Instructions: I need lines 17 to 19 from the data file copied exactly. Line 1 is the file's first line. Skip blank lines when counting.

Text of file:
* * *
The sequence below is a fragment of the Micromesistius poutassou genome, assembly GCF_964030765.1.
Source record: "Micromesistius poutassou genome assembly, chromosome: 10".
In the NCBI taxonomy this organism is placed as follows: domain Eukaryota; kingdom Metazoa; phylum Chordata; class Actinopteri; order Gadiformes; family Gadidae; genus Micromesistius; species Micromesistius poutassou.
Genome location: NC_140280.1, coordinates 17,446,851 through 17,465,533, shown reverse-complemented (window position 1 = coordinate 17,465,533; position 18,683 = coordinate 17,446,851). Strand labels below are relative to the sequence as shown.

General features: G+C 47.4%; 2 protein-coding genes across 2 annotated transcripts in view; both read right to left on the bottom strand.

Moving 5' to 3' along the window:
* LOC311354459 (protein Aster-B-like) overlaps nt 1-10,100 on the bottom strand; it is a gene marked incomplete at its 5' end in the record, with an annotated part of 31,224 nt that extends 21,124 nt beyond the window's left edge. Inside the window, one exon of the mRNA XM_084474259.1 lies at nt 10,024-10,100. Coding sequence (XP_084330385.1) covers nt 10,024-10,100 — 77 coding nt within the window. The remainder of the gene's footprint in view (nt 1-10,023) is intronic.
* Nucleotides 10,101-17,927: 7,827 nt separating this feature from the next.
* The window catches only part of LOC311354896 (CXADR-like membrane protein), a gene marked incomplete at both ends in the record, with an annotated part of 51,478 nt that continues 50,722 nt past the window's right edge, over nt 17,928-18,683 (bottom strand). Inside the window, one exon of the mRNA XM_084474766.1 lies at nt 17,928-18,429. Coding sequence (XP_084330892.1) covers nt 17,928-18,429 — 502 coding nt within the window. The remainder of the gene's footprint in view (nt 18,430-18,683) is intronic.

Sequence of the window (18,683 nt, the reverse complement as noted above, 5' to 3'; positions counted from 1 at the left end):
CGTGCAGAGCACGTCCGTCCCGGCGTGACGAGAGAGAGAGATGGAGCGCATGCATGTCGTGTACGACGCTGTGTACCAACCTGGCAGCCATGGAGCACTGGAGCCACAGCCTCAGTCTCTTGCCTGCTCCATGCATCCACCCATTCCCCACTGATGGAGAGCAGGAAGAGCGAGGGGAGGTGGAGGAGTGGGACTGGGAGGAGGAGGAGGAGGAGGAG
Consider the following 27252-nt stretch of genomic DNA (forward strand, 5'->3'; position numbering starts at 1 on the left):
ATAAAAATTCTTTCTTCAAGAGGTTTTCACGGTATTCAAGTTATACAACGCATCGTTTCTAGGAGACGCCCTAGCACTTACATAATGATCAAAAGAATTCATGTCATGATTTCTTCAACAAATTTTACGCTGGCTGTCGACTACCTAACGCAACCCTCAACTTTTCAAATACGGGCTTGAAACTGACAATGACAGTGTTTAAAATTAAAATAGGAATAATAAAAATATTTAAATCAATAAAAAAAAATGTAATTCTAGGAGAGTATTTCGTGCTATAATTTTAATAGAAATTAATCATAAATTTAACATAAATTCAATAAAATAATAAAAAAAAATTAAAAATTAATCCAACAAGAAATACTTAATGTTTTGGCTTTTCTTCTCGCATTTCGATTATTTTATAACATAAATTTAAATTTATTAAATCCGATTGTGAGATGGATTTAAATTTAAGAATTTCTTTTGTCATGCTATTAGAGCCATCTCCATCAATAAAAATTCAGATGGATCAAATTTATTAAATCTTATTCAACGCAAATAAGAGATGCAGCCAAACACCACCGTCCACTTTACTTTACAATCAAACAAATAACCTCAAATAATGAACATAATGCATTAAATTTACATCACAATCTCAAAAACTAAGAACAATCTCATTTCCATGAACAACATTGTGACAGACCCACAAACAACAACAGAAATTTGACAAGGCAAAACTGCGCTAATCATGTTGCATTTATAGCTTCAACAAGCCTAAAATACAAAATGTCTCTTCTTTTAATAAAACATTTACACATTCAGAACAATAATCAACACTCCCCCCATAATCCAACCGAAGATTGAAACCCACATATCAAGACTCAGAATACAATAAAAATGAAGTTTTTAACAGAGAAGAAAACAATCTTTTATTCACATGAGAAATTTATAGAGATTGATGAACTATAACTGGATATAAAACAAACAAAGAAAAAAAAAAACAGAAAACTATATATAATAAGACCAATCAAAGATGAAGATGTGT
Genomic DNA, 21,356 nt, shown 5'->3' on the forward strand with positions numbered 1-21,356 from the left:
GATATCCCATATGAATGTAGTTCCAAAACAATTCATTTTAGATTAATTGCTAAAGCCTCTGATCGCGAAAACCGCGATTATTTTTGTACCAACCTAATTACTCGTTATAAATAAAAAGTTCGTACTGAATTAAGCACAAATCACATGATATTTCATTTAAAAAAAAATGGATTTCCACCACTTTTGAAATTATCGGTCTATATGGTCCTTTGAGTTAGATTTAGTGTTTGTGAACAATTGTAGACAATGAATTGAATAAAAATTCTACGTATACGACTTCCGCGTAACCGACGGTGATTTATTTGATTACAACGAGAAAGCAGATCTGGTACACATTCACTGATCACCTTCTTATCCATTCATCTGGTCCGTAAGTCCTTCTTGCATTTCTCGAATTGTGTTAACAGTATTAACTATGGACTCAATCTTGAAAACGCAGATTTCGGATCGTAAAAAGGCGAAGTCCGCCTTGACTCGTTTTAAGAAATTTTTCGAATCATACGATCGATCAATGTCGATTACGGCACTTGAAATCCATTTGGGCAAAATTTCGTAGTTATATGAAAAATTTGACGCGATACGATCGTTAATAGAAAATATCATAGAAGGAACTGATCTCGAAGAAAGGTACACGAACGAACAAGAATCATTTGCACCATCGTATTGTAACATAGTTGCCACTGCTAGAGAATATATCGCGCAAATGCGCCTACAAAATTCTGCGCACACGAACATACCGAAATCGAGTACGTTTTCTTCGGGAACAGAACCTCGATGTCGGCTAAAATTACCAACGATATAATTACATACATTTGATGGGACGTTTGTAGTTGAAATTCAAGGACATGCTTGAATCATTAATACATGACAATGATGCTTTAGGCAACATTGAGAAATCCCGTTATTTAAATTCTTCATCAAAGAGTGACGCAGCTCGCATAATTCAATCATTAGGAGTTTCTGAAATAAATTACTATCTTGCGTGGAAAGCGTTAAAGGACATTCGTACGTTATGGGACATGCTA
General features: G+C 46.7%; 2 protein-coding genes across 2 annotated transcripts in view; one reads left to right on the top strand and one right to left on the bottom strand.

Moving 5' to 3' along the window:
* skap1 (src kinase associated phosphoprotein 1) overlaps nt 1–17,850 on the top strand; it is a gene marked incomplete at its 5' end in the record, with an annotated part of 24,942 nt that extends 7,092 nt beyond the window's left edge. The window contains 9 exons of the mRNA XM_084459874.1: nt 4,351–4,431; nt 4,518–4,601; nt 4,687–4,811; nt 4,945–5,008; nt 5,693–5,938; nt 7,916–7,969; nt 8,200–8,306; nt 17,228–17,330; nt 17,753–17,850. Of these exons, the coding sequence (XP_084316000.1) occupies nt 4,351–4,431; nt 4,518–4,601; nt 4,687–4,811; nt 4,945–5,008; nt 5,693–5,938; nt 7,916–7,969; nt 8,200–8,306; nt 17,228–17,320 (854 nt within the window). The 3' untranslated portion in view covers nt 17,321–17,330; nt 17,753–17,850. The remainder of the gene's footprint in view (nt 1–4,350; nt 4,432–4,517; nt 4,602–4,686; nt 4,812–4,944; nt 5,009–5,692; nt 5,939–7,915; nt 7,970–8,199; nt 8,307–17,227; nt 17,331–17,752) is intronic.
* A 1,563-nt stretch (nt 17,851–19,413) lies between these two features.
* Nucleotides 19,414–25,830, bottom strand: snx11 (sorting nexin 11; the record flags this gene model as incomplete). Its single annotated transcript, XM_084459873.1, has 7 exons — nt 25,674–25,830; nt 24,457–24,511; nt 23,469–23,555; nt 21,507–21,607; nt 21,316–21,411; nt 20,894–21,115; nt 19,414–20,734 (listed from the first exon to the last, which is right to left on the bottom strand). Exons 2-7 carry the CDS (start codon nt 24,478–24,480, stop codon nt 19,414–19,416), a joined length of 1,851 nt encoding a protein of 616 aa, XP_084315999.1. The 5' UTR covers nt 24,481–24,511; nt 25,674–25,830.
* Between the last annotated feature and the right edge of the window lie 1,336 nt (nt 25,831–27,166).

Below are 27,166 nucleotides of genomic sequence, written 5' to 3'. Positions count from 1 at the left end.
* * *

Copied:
Moving 5' to 3' along the window:
* skap1 (src kinase associated phosphoprotein 1) overlaps nt 1–17,850 on the top strand; it is a gene marked incomplete at its 5' end in the record, with an annotated part of 24,942 nt that extends 7,092 nt beyond the window's left edge. The window contains 9 exons of the mRNA XM_084459874.1: nt 4,351–4,431; nt 4,518–4,601; nt 4,687–4,811; nt 4,945–5,008; nt 5,693–5,938; nt 7,916–7,969; nt 8,200–8,306; nt 17,228–17,330; nt 17,753–17,850. Of these exons, the coding sequence (XP_084316000.1) occupies nt 4,351–4,431; nt 4,518–4,601; nt 4,687–4,811; nt 4,945–5,008; nt 5,693–5,938; nt 7,916–7,969; nt 8,200–8,306; nt 17,228–17,320 (854 nt within the window). The 3' untranslated portion in view covers nt 17,321–17,330; nt 17,753–17,850. The remainder of the gene's footprint in view (nt 1–4,350; nt 4,432–4,517; nt 4,602–4,686; nt 4,812–4,944; nt 5,009–5,692; nt 5,939–7,915; nt 7,970–8,199; nt 8,307–17,227; nt 17,331–17,752) is intronic.
* A 1,563-nt stretch (nt 17,851–19,413) lies between these two features.